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empty store shelf, Where are All the Parts?

Where Have All the Parts Gone?

Eckert & Associates’ attorney Jason Schafer and I hear clients’ frustrations daily about delays in truck repairs because of back ordered parts. COVID has created nightmares in the supply chain for aftermarket truck and trailer parts. Ports are backlogged, manufacturing is at reduced capacity, and parts are delayed.

National trucking publications have been writing extensively about the problem too, so we decided to visit several new and used truck sales offices and see what the locals have to say.

Salespeople for both new and used trucks are fit to be tied. Every sales rep we spoke with is experiencing similar problems – equipment and parts are in short supply and on back order. Factories are on reduced schedules while waiting on essential electronic chips and other vital parts.

Sales lots for new trucks are empty, whether it’s Kenworth, Peterbilt, Freightliner, Western Star or other brands. Used trucks are flying off sales lots as quickly as they’re brought in. Fleets are struggling to find enough equipment to manage their clients’ orders. In this slim market, owner operators must be extra clever in finding a reasonably priced truck that works for their business.

One local truck sales executive said that while few trucks are on their lot for sale, dozens of customers’ trucks are parked on their lot, waiting on chips and other parts. Business has ground to a halt for these expensive pieces of equipment.

News Articles about Delayed Parts:

One of Commercial Carrier Journal’s recent articles had this to say about back ordered parts:

“It’s a nightmare right now. The future does not look bright regarding supply issues. None of the vendors give us any reason to think there’s light at the end of the tunnel. They’re all having issues,” says Randy Benhardt, director of parts, Doggett Freightliner of South Texas and Doggett Freightliner of Arkansas. “I think we’re just getting started.”

Another CCJ article discussed the problems with the supply chain and effects:

Bottlenecks at the nation’s two largest ports are not uncommon, but over the last year, with COVID-19 throwing manufacturing and the global supply chain into peril, delays at California’s ports have gone form occasional to ubiquitous. The Wall Street Journal reported in January that ships are now routinely waiting up to five days just to reach the ports and containers, even after offloading, also are experiencing multi-day delays for trucks or railcars to load and exit the area.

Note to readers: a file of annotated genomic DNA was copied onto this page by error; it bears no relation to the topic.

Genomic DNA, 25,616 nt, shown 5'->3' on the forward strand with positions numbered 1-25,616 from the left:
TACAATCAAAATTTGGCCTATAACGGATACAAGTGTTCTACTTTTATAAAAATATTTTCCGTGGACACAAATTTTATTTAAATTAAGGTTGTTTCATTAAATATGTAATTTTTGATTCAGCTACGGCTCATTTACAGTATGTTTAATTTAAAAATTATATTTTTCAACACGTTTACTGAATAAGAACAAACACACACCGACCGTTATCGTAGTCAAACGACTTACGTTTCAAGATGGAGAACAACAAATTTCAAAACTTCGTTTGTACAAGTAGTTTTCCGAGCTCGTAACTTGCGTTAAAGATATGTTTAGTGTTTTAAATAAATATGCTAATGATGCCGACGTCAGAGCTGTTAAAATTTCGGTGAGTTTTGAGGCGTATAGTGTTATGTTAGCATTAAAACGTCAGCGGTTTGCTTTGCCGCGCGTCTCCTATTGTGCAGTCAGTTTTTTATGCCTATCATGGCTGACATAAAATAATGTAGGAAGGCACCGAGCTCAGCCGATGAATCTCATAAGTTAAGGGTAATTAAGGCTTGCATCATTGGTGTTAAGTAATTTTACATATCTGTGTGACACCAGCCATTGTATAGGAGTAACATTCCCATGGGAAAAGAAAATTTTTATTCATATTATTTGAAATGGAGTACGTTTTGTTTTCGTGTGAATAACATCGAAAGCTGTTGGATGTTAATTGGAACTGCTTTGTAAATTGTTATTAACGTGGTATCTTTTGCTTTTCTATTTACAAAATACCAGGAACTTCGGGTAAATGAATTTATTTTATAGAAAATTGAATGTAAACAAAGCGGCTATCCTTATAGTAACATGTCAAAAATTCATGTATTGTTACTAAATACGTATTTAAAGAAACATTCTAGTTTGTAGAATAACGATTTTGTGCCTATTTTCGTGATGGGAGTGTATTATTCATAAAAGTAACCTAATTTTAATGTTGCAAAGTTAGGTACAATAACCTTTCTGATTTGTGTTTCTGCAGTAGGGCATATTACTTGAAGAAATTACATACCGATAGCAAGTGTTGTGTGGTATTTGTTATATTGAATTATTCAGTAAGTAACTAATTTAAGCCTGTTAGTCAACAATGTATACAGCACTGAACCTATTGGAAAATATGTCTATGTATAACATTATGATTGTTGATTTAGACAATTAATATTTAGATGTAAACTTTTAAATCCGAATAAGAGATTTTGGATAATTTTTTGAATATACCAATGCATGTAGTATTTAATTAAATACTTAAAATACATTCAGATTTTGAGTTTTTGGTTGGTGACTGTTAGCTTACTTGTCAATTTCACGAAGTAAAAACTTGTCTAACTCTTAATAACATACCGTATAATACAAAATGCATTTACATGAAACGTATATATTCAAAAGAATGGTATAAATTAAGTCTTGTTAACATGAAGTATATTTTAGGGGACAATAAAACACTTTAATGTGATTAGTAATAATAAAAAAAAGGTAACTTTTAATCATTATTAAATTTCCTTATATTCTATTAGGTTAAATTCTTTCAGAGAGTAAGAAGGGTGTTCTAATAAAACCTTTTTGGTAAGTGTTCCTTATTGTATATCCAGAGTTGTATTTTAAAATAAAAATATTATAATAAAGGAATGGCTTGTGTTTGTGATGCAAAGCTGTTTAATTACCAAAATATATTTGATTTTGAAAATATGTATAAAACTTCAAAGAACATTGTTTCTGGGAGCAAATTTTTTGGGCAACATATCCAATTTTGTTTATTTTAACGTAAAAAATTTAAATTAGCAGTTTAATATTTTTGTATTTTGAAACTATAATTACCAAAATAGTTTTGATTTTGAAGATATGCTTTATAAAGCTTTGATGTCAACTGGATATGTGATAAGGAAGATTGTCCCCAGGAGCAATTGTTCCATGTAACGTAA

The delays are causing downstream issues for nearly every industry that relies on a global supply chain. In the automotive and heavy truck industries, the delays have been particularly harmful. North American vehicle production was only temporarily halted last spring at the outset of the pandemic, but over the last few months more and more manufacturers are being forced to pause completing specific systems and vehicles due to lack of component availability.

What can you do?

Answers aren’t easy. The pain of short supply is going to be longer term, according to the people we spoke with. How does this play into account for our clients who have downtime/lost income due to an accident? Simply put, our clients must document delays very carefully to convince the adverse party to pay for all the losses.

Naturally, you have to order parts after an accident. However, without payment, most repair shops will not order any parts. When the at-fault party’s insurance company delays the approval process, they create a sizeable loss for our client. Then, if parts are on back order, the loss magnifies.

Insurance companies need to understand they’re exacerbating the delays. They are putting truckers in financial peril, especially the owner operators and small fleets. Truckers are business people who make no money while sitting still. In my experience, these men and women consistently do what they need to do to stay running. Yet, time after time, insurance companies blame the victim for delays in repairs.

If a bad driver negligently damages a truck, that bad driver is typically responsible for the lost income of the equipment while down, as well as other related losses, called consequential losses. These losses may include towing, rental, hotel, and diminished value, along with others.

Our law firm represents truckers who wish to collect their lost income from at-fault drivers and their insurance companies after an accident. If parts are on back order, the number of days equipment is in the shop grow because of the shortages of parts. We fight for our client’s right to reimbursement for their true losses.